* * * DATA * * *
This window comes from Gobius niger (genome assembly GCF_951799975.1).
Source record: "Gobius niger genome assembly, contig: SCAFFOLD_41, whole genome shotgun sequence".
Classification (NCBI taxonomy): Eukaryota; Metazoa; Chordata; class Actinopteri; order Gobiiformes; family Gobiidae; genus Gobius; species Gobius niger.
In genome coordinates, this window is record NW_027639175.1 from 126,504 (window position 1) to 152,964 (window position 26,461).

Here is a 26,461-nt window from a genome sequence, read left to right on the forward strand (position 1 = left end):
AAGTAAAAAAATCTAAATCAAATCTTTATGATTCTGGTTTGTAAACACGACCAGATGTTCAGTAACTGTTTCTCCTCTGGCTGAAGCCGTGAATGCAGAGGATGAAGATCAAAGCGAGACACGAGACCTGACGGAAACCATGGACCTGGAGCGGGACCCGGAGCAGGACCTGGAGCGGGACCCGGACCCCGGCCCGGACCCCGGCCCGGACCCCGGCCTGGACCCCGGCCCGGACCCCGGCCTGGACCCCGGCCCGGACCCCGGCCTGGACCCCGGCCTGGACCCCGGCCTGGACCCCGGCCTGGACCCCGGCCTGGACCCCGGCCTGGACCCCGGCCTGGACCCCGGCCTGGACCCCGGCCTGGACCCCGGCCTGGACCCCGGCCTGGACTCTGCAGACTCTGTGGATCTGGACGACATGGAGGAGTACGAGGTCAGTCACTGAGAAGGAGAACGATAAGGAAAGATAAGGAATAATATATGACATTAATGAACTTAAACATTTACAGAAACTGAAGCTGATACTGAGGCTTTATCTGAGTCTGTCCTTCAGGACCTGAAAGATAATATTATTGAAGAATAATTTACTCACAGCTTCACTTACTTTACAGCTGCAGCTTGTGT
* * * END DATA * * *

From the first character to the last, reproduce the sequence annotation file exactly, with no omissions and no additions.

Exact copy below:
This window comes from Gobius niger (genome assembly GCF_951799975.1).
Source record: "Gobius niger genome assembly, contig: SCAFFOLD_41, whole genome shotgun sequence".
Classification (NCBI taxonomy): Eukaryota; Metazoa; Chordata; class Actinopteri; order Gobiiformes; family Gobiidae; genus Gobius; species Gobius niger.
In genome coordinates, this window is record NW_027639175.1 from 126,504 (window position 1) to 152,964 (window position 26,461).

Here is a 26,461-nt window from a genome sequence, read left to right on the forward strand (position 1 = left end):
AAGTAAAAAAATCTAAATCAAATCTTTATGATTCTGGTTTGTAAACACGACCAGATGTTCAGTAACTGTTTCTCCTCTGGCTGAAGCCGTGAATGCAGAGGATGAAGATCAAAGCGAGACACGAGACCTGACGGAAACCATGGACCTGGAGCGGGACCCGGAGCAGGACCTGGAGCGGGACCCGGACCCCGGCCCGGACCCCGGCCCGGACCCCGGCCTGGACCCCGGCCCGGACCCCGGCCTGGACCCCGGCCCGGACCCCGGCCTGGACCCCGGCCTGGACCCCGGCCTGGACCCCGGCCTGGACCCCGGCCTGGACCCCGGCCTGGACCCCGGCCTGGACCCCGGCCTGGACCCCGGCCTGGACCCCGGCCTGGACCCCGGCCTGGACTCTGCAGACTCTGTGGATCTGGACGACATGGAGGAGTACGAGGTCAGTCACTGAGAAGGAGAACGATAAGGAAAGATAAGGAATAATATATGACATTAATGAACTTAAACATTTACAGAAACTGAAGCTGATACTGAGGCTTTATCTGAGTCTGTCCTTCAGGACCTGAAAGATAATATTATTGAAGAATAATTTACTCACAGCTTCACTTACTTTACAGCTGCAGCTTGTGT